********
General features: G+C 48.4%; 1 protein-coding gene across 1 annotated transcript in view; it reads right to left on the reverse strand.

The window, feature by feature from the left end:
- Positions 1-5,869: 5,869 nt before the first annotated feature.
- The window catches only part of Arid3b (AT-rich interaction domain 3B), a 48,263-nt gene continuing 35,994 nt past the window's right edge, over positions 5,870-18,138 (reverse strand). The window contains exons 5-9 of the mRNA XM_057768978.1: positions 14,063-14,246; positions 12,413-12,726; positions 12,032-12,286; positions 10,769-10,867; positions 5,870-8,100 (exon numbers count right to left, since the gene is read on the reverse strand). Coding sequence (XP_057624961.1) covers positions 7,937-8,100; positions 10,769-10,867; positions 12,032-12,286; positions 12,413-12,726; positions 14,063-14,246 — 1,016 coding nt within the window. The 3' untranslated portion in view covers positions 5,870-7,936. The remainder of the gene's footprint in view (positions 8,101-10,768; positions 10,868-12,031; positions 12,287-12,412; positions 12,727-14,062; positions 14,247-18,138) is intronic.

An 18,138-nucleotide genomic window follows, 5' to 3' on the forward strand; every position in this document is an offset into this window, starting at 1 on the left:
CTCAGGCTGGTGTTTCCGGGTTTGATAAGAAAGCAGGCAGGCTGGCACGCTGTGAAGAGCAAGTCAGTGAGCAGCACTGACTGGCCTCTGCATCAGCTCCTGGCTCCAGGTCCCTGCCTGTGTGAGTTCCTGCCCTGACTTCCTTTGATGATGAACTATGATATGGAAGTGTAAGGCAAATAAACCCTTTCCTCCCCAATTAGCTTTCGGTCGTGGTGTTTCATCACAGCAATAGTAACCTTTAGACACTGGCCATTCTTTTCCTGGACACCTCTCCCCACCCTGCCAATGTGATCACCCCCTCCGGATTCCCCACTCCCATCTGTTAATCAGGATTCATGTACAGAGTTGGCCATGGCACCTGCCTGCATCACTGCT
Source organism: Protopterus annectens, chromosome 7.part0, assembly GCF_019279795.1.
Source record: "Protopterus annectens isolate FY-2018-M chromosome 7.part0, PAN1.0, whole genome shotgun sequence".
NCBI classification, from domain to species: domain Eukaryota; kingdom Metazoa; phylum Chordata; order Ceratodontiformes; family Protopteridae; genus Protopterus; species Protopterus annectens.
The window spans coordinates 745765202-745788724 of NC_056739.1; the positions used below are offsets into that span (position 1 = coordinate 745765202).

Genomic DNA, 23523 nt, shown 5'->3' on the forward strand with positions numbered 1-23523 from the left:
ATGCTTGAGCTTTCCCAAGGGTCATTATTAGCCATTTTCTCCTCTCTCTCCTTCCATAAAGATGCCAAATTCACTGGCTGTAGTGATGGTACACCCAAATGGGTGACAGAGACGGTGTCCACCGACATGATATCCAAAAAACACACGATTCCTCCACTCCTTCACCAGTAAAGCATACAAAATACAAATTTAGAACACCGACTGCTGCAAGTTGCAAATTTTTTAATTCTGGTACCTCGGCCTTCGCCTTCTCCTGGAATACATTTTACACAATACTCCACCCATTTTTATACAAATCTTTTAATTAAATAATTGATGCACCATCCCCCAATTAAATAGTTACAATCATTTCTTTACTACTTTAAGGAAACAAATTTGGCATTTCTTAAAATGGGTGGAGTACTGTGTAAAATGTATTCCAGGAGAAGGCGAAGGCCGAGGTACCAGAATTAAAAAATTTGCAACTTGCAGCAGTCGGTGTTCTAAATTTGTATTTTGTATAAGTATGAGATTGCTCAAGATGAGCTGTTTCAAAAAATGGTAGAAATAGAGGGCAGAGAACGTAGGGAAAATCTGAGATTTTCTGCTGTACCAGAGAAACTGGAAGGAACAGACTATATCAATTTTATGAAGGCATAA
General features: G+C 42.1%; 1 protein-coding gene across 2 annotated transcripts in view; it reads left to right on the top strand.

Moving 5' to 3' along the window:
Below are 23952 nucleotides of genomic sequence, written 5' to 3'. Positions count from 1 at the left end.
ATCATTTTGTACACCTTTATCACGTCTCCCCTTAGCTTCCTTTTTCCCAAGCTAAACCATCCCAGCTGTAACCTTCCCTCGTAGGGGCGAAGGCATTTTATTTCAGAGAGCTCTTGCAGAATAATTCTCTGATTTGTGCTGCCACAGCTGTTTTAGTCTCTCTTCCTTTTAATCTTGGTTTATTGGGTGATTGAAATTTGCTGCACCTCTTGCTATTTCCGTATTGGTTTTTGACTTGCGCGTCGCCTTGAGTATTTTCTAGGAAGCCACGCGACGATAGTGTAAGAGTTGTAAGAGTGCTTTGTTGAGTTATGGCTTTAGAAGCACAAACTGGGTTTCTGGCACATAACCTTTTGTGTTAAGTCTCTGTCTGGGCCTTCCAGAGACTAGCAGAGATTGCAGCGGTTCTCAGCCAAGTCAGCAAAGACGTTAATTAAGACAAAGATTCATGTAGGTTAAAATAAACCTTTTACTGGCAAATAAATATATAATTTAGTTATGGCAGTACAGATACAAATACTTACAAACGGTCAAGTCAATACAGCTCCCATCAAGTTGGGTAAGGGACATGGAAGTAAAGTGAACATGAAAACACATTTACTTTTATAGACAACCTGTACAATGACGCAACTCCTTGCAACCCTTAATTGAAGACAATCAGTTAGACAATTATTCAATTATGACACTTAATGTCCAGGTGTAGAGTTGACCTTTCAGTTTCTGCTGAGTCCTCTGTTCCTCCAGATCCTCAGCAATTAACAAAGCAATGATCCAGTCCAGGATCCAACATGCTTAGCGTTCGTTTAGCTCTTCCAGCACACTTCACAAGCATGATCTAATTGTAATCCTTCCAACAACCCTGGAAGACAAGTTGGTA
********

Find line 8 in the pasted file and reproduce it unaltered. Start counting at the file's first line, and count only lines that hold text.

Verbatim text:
Source record: "Protopterus annectens isolate FY-2018-M chromosome 7.part0, PAN1.0, whole genome shotgun sequence".